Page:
Collective roasting spaces are also there for those who are done waiting—done waiting for someone to hire them, done waiting for someone to offer them a chance to upskill. It’s about taking control of one’s coffee journey, and, ultimately, career.
Situated in Sydney, Specialty Coffee Curators was formed after teaming up with an investor, Espressology. The idea came from seeing the growth of communal companies such as Uber and WeWork.
“I thought, ‘Why can’t we make coffee beans accessible?’” says founder Caleb Holstein. “We wanted to provide a space where there would be some industry structure.”
Holstein wanted to open the coffee industry to provide a gateway for people to access the best coffee, to understand it, and not to feel intimidated by it.
Specialty Coffee Curators is a communal training facility, where Holstein and his team help coffee professionals run training courses. There is also a shared office, which can be utilized by those wanting to start their own business.
“We are the incubator and platform for them to create,” he says. “We’re not experts. We’re just giving people space and a supporting network.”
One of their current members is Black Market Roasters, who uses the space to roast as well as run their training courses. Black Market founder Angus Nicol says collective spaces make roasting accessible to anyone wanting to give it a go. They also help develop a community of coffee professionals who share ideas or hang out while chasing their own coffee goals.
“There are so many passionate people out there who want to learn,” says Holstein. “So I’m trying to make it more accessible and affordable.”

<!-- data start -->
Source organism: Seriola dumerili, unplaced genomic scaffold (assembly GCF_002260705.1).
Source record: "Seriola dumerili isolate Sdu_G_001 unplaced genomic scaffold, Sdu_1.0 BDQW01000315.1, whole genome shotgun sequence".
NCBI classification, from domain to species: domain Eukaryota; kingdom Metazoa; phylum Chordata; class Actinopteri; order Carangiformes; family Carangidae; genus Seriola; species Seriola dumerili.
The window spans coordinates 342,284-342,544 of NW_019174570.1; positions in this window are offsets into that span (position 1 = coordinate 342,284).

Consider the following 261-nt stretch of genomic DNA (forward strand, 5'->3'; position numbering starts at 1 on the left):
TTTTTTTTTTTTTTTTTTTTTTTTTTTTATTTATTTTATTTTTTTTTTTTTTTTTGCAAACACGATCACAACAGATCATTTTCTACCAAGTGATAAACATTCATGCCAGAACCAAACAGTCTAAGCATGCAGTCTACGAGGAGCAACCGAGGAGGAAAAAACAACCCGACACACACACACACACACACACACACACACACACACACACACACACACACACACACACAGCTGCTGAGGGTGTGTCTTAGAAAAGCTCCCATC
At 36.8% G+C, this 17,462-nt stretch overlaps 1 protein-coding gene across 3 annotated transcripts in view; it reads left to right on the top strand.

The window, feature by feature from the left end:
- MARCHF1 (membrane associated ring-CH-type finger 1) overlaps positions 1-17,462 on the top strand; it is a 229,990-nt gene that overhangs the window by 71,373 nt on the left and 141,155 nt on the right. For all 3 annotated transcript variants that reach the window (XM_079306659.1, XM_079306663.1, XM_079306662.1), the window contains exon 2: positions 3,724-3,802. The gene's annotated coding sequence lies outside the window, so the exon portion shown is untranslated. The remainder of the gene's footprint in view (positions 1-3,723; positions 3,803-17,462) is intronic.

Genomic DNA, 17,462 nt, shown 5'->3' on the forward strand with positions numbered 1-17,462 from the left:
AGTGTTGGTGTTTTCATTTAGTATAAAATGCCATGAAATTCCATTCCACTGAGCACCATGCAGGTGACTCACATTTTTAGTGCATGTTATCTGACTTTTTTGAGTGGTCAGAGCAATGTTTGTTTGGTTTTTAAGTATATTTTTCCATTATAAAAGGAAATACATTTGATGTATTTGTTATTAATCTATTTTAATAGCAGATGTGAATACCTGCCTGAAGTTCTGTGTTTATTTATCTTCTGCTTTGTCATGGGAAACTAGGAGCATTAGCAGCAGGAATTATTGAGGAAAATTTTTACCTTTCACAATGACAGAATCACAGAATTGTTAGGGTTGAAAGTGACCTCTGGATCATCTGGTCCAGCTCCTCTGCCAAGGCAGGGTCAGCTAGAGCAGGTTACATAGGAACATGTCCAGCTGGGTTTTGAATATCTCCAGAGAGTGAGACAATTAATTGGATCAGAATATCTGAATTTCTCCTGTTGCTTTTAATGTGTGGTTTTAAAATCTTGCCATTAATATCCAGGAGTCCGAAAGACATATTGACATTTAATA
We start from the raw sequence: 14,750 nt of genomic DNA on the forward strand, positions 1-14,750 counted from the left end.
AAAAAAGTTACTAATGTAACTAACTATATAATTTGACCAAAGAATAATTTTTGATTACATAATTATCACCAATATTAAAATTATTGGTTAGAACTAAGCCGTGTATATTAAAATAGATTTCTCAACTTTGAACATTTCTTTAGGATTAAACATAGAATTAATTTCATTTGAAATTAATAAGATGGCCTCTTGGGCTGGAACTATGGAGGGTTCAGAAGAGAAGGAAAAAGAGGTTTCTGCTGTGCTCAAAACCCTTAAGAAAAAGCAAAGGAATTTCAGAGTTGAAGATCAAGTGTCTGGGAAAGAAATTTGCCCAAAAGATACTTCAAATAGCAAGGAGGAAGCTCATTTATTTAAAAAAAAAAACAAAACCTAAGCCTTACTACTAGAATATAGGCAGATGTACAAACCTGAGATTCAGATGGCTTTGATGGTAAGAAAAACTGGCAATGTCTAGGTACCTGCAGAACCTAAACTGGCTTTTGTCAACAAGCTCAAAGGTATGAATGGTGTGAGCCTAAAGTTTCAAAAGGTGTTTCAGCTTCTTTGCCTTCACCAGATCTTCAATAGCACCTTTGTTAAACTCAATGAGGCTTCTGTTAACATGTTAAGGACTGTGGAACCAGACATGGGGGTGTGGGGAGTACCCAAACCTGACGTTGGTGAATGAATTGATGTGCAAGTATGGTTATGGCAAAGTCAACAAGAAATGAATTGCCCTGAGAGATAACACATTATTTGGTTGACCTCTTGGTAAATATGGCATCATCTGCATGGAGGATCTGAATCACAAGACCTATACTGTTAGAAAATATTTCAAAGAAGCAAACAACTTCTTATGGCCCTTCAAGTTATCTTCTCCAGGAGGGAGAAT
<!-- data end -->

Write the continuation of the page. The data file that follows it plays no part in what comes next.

Along with increased accessibility, upskilling is one of the most significant advantages of these spaces.
“The higher end of the coffee industry is cannibalizing itself because we’re taking baristas from one store to the next to the next to the next,” says Holstein. “They are looking to upskill, and they don’t know where to go. And the easiest thing is to go do their job somewhere else.”
Specialty Coffee Curators is there to break down barriers and preconceptions of coffee roasting. It’s also a space where staff can upskill, and afterward, go and have a coffee together.
“It creates that sense of community in the business where everyone is brought in for the one product,” says Holstein. “We need more people to know about coffee, to understand and value our product. There are some fundamental issues in the coffee supply chain. It’s about valuing green coffee.”
For Kobi Morris, head roaster and café manager of Sydney-based Paramount Coffee Project (PCP), the opportunity to roast only came up around nine months ago when PCP decided to roast their coffee at CRS.
“We were looking for an impartial space to roast our coffee,” she says. “As we are a business co-owned by two Australian roasters, we were mindful of maintaining our brand. If we had started roasting in the Reuben Hills or Seven Seeds space, it would have been difficult to grow and develop our roasting style.”
Morris explains that the training programs make it easier for a barista to go on their own and learn to roast, or for a café to create more opportunities for their staff.
“I’ve worked as a barista for 14 years, but never for a company that roasted, until now,” she says. “It always seemed hard to learn how to roast without getting employment at an established roaster….Now, the idea that I could go into business on my own as a roaster through a collective space is empowering. And empowerment is essential in the hospitality industry, particularly for underrepresented people.”
Morris is not alone as a woman experiencing these benefits of empowerment, diversity, and inclusivity.
“Shared roasting spaces lower the cost of entry into the coffee roasting world for women and other marginalized people that are denied access to capital,” notes Jen Apodaca, who also founded #shestheroaster, an organization that exists to help self-identifying women in coffee become roasters.